to Iona. The weather looks as though it is going to be reasonable.
The sun is shining already.
Iona? In the 6th Century
St Columba set up a monastery or Columkille there. He was a monk from a noble family in Northern Ireland.
He felt responsible for a war that had broken out over the copyright of a
book, and so had gone into exile. At
first ;he went to the island of Islay further south, but on a clear day he could
still see Ireland, so he moved further north to Iona to fulfil the terms of his
monastery was important for the spread of Christianity, not only in Scotland but
the north of England through foundations like Lindisfarne.
Irish monks of the same tradition eventually went as missionaries into
Europe and became patrons of places as far away as Italy.
Book of Kells, a famous illuminated copy of the Gospels which is displayed in
Trinity College, Dublin, was created on Iona.
It was taken to Kells in Ireland for safe keeping during the Viking
invasions. Kells, a town about
forty miles north-west of Dublin, is campaigning to get the book back.
Maybe they shouldn’t.
is only a small island. You could walk round it in an afternoon.
Despite its remoteness, many of the kings and queens of Scotland were
buried there, as was John Smith, the previous leader of the Labour Party almost
exactly ten years ago.
monastery fell into ruins, but it was still considered an important Christian
site. Leo Dehon, the founder of the
Sacred Heart Fathers, visited here in the 1860s. In the 1930s George MacLeod, a Church of Scotland minister,
set about restoring the abbey and set up an ecumenical community.
ten years ago a small Catholic house and chapel were built.
Much of the fund-raising was done by the mother of Princess Diana.
This caused quite a bit of controversy, even on the front pages of the
London broadsheets. Why are
Catholics spoiling the ecumenical spirit of the island, asked the Telegraph.
But they didn’t mention that there were a couple of Anglican retreat
houses here and a Church of Scotland parish.
start meeting from 11.00 at Coopers Bar in the Central Station, Glasgow.
A few people pulled out this week, and a couple at the last minute, so we
are down to 21. Martin has managed to borrow a 15 seater minibus and there
are two cars. We set off for Oban.
One of the cars diverts to Glasgow Airport to pick up Michael and Dave
who have just flown in from London.
sun is still shining as we cross the Erskine Bridge and someone tells everyone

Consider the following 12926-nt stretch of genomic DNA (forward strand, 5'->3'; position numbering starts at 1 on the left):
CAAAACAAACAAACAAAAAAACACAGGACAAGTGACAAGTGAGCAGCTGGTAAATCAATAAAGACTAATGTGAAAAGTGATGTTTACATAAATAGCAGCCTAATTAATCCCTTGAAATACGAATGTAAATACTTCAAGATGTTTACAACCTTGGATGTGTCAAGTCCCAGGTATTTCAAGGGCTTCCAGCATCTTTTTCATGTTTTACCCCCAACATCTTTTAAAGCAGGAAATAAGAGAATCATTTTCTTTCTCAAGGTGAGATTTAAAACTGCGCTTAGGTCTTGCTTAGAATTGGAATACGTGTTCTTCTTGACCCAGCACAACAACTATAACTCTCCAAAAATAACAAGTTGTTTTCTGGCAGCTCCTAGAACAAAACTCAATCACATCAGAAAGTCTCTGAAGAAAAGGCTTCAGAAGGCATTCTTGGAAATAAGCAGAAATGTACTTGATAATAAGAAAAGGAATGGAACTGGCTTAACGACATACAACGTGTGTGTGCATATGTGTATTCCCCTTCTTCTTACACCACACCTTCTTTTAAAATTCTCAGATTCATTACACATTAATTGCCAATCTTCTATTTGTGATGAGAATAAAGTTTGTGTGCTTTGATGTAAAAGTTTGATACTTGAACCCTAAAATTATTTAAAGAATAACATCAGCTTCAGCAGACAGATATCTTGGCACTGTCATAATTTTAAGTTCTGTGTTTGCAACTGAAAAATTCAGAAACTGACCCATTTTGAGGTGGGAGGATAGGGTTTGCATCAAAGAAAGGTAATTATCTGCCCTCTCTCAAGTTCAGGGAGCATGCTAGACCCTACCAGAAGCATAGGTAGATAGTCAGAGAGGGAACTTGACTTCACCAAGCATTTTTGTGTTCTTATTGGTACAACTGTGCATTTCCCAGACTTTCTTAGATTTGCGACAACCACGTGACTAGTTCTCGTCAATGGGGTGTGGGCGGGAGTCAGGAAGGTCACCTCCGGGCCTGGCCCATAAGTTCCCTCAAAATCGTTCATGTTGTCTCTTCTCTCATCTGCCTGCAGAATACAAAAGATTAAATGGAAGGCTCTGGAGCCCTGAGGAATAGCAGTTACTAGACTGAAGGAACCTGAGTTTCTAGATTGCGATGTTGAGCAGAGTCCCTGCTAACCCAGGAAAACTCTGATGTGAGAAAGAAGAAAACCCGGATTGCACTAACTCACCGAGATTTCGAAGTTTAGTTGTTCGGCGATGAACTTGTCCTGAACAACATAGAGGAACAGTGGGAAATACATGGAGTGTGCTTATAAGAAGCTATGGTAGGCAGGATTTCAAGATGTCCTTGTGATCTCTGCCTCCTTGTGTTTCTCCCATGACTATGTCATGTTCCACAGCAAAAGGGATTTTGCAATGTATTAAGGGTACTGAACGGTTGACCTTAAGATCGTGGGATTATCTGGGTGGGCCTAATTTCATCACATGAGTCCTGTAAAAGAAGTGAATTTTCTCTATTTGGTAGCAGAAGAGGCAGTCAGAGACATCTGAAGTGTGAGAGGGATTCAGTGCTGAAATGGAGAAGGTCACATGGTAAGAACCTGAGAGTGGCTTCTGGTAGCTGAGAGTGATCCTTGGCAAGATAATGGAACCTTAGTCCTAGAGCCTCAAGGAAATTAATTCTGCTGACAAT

to look left to see his birth place, Port Glasgow. Loch Lomond is looking its bonniest. Across the water we see the Youth Hostel at Rowardennar where
we’ll be staying the second night of the West Highland Way in July.
Duncan and Veronica who have been arranging the walk at a distance meet
today for the first time. We get the chance to plan when to say Mass on the Sunday.
a stop at Inverary we reach Oban in good time for the 4.00 ferry to Mull.
It is positively warm.
is less singing in the bus this year. There
is that phrase which implies that people can be ruined by wine, women and song.
My experience is that rarely do all three apply.
It is usually a choice of wine, women/men, or song.
I’m definitely song. Not
much ruination today. “You’re
on your own”, but it was Mary that started it.
the boat I get talking to a couple also going to Iona who turn out to live a few
hundred yards away from Dehon House where I lived until last summer. Did I hear
last week that Dehon House had finally been sold?
I hope the Youth Clubs Trust can put the money to good use.
I had hoped some of it could have been put towards Project 2030, but the
original deeds specify that the Trust is for a younger type of ‘youth’.
we get off the boat Duncan is anxious to hear how Manchester City got on, but
the radio reception is poor. Eventually
Radio 4 tells us that they won and should be safe. They also mention that York have gone down.
Poor Mark. No other scores,
so I don’t know if Morton are still hanging on to promotion.
At one time in the season they were 19 points clear.
My brothers will have been at the match, but I can wait.
the ticket office at Oban there is a BBC poster inviting people to ‘BLOGG’
on the smaller islands. No doubt
trying to create s community spirit, but also looking for good material from
their web diaries.
the scenery is beautiful as we take the single track across Mull.
Most of us are staying in the B and B at Fionnphort, just across the
sound from Iona. We can see the
monastery across the water. As we get out the vehicles, the sun has disappeared and the
sea breeze is beginning to have its vengeance.
Adam, Joseph and myself are staying at Caol-Ithe. Carol offers us a cup of tea and we sit looking out at the
rugged scenery. The powerful
telescope allows us to see people walking in the abbey grounds.
It is possible to stay in the centres on Iona, but they are booked up
more than a year in advance.
everyone gravitates towards the Keel Row for something to eat.